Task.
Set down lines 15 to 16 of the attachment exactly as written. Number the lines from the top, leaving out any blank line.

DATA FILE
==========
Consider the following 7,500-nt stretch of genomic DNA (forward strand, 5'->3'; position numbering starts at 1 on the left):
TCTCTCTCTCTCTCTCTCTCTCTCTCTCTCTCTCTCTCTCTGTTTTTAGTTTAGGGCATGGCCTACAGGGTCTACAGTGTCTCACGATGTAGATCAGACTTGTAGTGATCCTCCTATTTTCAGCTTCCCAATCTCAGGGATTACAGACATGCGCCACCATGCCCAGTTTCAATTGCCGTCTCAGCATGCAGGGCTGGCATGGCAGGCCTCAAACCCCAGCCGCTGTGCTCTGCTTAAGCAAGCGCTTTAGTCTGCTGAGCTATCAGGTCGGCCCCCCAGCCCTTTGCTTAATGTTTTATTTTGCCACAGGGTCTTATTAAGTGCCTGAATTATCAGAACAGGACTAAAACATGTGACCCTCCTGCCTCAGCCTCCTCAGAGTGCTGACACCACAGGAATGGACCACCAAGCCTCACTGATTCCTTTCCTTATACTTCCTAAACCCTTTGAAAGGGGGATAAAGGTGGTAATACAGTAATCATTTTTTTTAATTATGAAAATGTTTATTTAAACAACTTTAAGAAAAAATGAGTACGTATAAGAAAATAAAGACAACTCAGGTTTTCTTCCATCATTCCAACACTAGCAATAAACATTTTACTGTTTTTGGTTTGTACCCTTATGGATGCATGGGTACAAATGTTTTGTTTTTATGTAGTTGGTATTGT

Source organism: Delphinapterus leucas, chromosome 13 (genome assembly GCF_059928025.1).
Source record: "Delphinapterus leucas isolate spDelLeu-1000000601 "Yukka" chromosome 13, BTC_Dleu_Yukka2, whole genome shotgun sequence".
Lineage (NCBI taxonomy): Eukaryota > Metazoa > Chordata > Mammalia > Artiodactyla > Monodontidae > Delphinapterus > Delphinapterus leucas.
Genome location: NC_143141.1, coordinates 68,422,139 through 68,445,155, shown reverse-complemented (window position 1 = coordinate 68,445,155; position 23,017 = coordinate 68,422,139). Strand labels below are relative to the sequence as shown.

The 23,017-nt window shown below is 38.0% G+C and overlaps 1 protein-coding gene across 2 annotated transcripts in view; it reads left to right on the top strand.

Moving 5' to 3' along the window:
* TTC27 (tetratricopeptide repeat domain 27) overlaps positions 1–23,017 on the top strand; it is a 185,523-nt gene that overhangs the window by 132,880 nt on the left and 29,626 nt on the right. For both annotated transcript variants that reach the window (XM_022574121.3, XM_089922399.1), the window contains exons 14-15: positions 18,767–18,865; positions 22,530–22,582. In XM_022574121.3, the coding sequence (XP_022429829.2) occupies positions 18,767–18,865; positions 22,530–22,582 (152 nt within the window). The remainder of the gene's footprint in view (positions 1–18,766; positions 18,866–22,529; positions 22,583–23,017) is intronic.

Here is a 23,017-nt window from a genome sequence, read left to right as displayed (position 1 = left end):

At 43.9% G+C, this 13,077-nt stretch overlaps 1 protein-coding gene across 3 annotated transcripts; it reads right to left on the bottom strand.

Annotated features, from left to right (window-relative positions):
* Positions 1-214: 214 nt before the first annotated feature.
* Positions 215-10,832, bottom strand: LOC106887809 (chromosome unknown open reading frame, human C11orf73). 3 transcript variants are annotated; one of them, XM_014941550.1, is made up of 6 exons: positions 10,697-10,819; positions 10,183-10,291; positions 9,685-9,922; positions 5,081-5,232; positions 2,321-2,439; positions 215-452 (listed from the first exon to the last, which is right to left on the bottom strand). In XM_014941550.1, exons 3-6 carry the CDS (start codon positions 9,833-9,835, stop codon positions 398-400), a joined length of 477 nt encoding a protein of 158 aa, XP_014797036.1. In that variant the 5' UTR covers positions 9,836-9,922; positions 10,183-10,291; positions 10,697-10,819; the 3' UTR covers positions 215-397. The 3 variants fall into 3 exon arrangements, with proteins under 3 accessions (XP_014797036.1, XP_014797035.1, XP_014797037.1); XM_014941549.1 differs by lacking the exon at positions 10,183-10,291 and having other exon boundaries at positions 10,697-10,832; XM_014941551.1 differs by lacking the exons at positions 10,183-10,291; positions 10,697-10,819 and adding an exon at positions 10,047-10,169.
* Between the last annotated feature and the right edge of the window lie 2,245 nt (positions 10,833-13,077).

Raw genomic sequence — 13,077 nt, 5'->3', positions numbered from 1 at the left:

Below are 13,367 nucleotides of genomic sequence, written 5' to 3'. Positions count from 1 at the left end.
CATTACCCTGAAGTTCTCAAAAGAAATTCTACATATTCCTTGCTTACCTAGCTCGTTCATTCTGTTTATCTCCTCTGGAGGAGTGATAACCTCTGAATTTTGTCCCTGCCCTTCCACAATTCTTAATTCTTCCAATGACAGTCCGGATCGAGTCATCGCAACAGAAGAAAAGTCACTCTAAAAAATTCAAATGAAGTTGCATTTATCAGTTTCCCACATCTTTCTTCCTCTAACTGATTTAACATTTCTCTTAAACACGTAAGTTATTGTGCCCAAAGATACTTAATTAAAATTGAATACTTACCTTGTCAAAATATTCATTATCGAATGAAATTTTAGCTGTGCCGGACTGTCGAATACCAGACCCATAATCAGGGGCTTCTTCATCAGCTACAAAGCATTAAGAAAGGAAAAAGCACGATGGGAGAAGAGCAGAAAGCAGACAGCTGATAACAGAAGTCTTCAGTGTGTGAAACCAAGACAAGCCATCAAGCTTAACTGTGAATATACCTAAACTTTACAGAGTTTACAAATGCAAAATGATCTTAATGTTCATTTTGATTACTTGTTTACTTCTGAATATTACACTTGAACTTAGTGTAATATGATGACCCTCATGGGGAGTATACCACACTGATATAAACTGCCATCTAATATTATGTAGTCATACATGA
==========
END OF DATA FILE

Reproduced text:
* Between the last annotated feature and the right edge of the window lie 2,245 nt (positions 10,833-13,077).

Raw genomic sequence — 13,077 nt, 5'->3', positions numbered from 1 at the left: